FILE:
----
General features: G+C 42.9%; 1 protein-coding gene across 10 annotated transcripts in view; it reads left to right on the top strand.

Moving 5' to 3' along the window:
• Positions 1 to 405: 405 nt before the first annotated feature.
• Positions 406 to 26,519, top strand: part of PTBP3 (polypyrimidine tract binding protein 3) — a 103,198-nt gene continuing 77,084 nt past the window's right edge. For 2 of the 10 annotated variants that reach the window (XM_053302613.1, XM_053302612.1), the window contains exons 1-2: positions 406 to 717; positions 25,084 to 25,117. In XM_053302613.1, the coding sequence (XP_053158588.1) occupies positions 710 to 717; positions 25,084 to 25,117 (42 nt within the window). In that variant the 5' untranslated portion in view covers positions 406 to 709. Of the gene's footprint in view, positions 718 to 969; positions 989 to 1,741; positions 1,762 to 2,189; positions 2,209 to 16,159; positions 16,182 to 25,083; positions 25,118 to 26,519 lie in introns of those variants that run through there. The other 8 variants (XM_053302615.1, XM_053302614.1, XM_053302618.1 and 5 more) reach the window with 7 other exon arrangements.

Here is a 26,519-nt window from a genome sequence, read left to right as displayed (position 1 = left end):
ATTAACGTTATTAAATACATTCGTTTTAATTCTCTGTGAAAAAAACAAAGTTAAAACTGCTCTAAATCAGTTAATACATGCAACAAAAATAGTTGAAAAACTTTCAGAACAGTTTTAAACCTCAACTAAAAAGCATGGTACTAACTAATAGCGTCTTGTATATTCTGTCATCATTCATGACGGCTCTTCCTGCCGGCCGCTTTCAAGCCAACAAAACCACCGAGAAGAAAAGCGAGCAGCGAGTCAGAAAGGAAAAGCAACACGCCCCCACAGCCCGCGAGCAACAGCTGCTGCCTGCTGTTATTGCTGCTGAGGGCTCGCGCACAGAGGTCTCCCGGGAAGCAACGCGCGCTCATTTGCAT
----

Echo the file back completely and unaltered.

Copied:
General features: G+C 42.9%; 1 protein-coding gene across 10 annotated transcripts in view; it reads left to right on the top strand.

Moving 5' to 3' along the window:
• Positions 1 to 405: 405 nt before the first annotated feature.
• Positions 406 to 26,519, top strand: part of PTBP3 (polypyrimidine tract binding protein 3) — a 103,198-nt gene continuing 77,084 nt past the window's right edge. For 2 of the 10 annotated variants that reach the window (XM_053302613.1, XM_053302612.1), the window contains exons 1-2: positions 406 to 717; positions 25,084 to 25,117. In XM_053302613.1, the coding sequence (XP_053158588.1) occupies positions 710 to 717; positions 25,084 to 25,117 (42 nt within the window). In that variant the 5' untranslated portion in view covers positions 406 to 709. Of the gene's footprint in view, positions 718 to 969; positions 989 to 1,741; positions 1,762 to 2,189; positions 2,209 to 16,159; positions 16,182 to 25,083; positions 25,118 to 26,519 lie in introns of those variants that run through there. The other 8 variants (XM_053302615.1, XM_053302614.1, XM_053302618.1 and 5 more) reach the window with 7 other exon arrangements.

Here is a 26,519-nt window from a genome sequence, read left to right as displayed (position 1 = left end):
ATTAACGTTATTAAATACATTCGTTTTAATTCTCTGTGAAAAAAACAAAGTTAAAACTGCTCTAAATCAGTTAATACATGCAACAAAAATAGTTGAAAAACTTTCAGAACAGTTTTAAACCTCAACTAAAAAGCATGGTACTAACTAATAGCGTCTTGTATATTCTGTCATCATTCATGACGGCTCTTCCTGCCGGCCGCTTTCAAGCCAACAAAACCACCGAGAAGAAAAGCGAGCAGCGAGTCAGAAAGGAAAAGCAACACGCCCCCACAGCCCGCGAGCAACAGCTGCTGCCTGCTGTTATTGCTGCTGAGGGCTCGCGCACAGAGGTCTCCCGGGAAGCAACGCGCGCTCATTTGCAT